Your bio says that you are a lot like the book’s protagonist Julian. In what ways are you different, and why did you decide to make those changes to his character?
 If I’m not mistaken, the bio says I’m a lot like Julian only not as interesting. I think that needs to be highlighted. If you polled the kids I grew up with—leaving aside the guys from the block—I’m sure most of them would barely remember me. If they did, they’d probably say something like, “Oh yeah, wasn’t he that kid who ran really fast?” That would be about it. I tried to flesh out Julian a bit more. I wanted him to have that third dimension that I lack in real life.


MARK GOLDBLATT is a lot like Julian Twerski, only not as interesting. He’s a widely published columnist, a novelist, and a professor at the Fashion Institute of Technology. Twerp is his first book for younger readers. He lives in New York City. Visit him online at


It's not like I meant for him to get hurt. . . .

Julian Twerski isn't a bully. He's just made a big mistake. So when he returns to school after a weeklong suspension, his English teacher offers him a deal: if he keeps a journal and writes about the terrible incident that got him and his friends suspended, he can get out of writing a report on Shakespeare. Julian jumps at the chance. And so begins his account of life in sixth grade--blowing up homemade fireworks, writing a love letter for his best friend (with disastrous results), and worrying whether he's still the fastest kid in school. Lurking in the background, though, is the one story he can't bring himself to tell, the one story his teacher most wants to hear.

Inspired by Mark Goldblatt's own childhood growing up in 1960s Queens, Twerp shines with humor and heart. This remarkably powerful story will have readers laughing and crying right along with these flawed but unforgettable characters.

Tuesday, March 24, 2015

Ten Books I'd Like To Revisit From My Pre-Teen Years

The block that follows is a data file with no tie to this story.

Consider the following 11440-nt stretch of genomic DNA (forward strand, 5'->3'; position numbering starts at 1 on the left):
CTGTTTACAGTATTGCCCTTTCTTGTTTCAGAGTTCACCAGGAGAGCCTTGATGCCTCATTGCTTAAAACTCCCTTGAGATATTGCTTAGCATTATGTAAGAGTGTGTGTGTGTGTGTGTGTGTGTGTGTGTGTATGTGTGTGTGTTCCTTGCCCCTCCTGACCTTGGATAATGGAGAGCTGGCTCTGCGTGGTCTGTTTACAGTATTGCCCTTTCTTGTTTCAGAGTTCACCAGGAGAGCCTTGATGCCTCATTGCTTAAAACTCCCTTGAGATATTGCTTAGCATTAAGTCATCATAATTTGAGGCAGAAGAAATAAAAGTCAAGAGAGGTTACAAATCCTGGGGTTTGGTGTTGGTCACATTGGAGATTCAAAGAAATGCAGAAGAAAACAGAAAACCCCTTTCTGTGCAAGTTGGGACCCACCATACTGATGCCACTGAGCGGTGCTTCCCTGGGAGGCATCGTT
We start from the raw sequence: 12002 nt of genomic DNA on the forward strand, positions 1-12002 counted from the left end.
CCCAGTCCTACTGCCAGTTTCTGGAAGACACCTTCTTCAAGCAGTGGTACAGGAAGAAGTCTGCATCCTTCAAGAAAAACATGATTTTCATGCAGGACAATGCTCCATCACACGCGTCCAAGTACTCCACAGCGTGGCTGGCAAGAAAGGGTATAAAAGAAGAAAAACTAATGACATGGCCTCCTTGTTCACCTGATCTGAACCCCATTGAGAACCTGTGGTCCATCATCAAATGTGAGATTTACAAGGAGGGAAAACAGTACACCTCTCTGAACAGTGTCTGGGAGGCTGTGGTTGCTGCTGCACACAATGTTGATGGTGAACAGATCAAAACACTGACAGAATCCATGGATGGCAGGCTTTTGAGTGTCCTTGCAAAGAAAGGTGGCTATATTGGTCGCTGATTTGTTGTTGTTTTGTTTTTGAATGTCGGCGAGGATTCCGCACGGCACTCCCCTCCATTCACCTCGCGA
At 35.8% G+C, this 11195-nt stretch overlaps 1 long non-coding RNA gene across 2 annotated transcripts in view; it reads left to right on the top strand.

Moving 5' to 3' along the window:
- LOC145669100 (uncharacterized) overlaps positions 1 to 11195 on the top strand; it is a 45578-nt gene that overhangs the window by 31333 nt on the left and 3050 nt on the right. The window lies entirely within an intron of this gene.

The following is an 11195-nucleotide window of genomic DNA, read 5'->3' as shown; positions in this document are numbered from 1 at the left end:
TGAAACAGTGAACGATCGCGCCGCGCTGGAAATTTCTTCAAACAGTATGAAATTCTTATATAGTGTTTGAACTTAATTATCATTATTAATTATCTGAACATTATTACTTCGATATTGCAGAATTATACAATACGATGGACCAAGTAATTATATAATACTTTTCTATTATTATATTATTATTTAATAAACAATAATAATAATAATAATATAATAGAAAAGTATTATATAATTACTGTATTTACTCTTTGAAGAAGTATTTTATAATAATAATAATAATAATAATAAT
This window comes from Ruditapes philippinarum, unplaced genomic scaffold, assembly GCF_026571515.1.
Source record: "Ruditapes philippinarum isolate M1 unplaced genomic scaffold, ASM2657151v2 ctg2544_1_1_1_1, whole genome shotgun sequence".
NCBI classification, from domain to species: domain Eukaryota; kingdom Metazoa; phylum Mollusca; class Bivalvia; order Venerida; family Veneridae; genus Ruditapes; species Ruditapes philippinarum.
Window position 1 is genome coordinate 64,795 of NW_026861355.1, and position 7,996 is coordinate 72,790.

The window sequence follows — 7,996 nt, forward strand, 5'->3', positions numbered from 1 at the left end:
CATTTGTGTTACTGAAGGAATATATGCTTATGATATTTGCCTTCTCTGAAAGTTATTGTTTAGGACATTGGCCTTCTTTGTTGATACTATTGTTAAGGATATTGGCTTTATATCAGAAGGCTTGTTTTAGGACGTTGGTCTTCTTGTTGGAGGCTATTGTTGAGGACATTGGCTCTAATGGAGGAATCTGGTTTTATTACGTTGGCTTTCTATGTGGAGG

Top Ten Tuesday is a weekly future I post on Mundie Moms. Each Tuesday you can find a book related post that goes along with that week's book related topic to write about. Today's topic is one I wanted to share here, as it's 10 Books I'd Like to Revisit From Childhood

I grew up with a love of reading, and felt like I could never have enough books to satisfy my wanting to read. Back in those days, I didn't grow up having a kidlit section, or a middle grade or young adult section. My middle school library had The Babysitter's Club, Little House on the Prairie, Choose Your Own Adventure Book, American Girl Doll (which was just coming out), Sweet Valley High, Goosebumps, and Stephen King books all lumped together. Of course we had more books than just those, but those are the ones that stand out the most to me. 

Today's list feature books from my pre-teen years that I loved reading. These are the first books that popped into my head, and are in no order. I read there's any where from 3rd-6th grade. 

  1. Charlotte's Web by E.B. White - This was one of my all time favorite children's books. 
  2. The Babysitters Club (series) by Ann Martin -  This series was HUGE when I was in elementary school. I still have a couple of my books.
  3. The Lion, The Witch and the Wardrobe by C. S. Lewis - I read this book in third grade, and I have loved it ever since. 
  4. Sweet Valley High (series) by Francine Pascals - This was another huge series that everyone read.
  5. The Little House on The Prairie (series) by Laura Ingalls Wilder - This is another series everyone loved reading.
  6. The BFG by Roald Dahl - Roald Dahl books were a huge part of growing up years.
  7. Ramona Quimby, Age 8 by Beverly Cleary - This was another very popular book when I was growing up.
  8. The Nancy Drew series by Carolyn Keene - I swear this is a timeless classic.
  9. Hatchet by Gary Paulsen - He was one of the first authors I got to meet when I was in middle school. I still have my signed Hatchet book.
  10. The Indian In the Cupboard by Lynne Reid Banks  - This was mandatory reading book, and one I hated because it was mandatory, but I secretly enjoyed reading it. lol 
  11. The Outsiders by S.E. Hinton - I can't make a list and not included this book. I don't think I need to say anything about this book. We read it in class, and then watched the movie *sigh* 
These were the books that stood out the most to me from my pre-teen reading days. I could easily add more books to this list. I have always enjoyed reading. Despite not having as big of a selection of books growing that read readily available now days, the books I enjoyed reading the helped fuel my love of reading. What are some of your favorite childhood-pre-teen reading reads?

Monday, March 23, 2015

The Maze Runner / The Scorch Trials by James Dashner, The Collector's Edition!

Are you a fan of James Dashner's The Maze Runner and The Scorch Trials? We are too! Check out the exciting news from Random House about the upcoming release of The Maze Runner and The Scorch Trails: Collector's Edition! Not only will the Collector's Edition feature both books, it will also include exclusive content.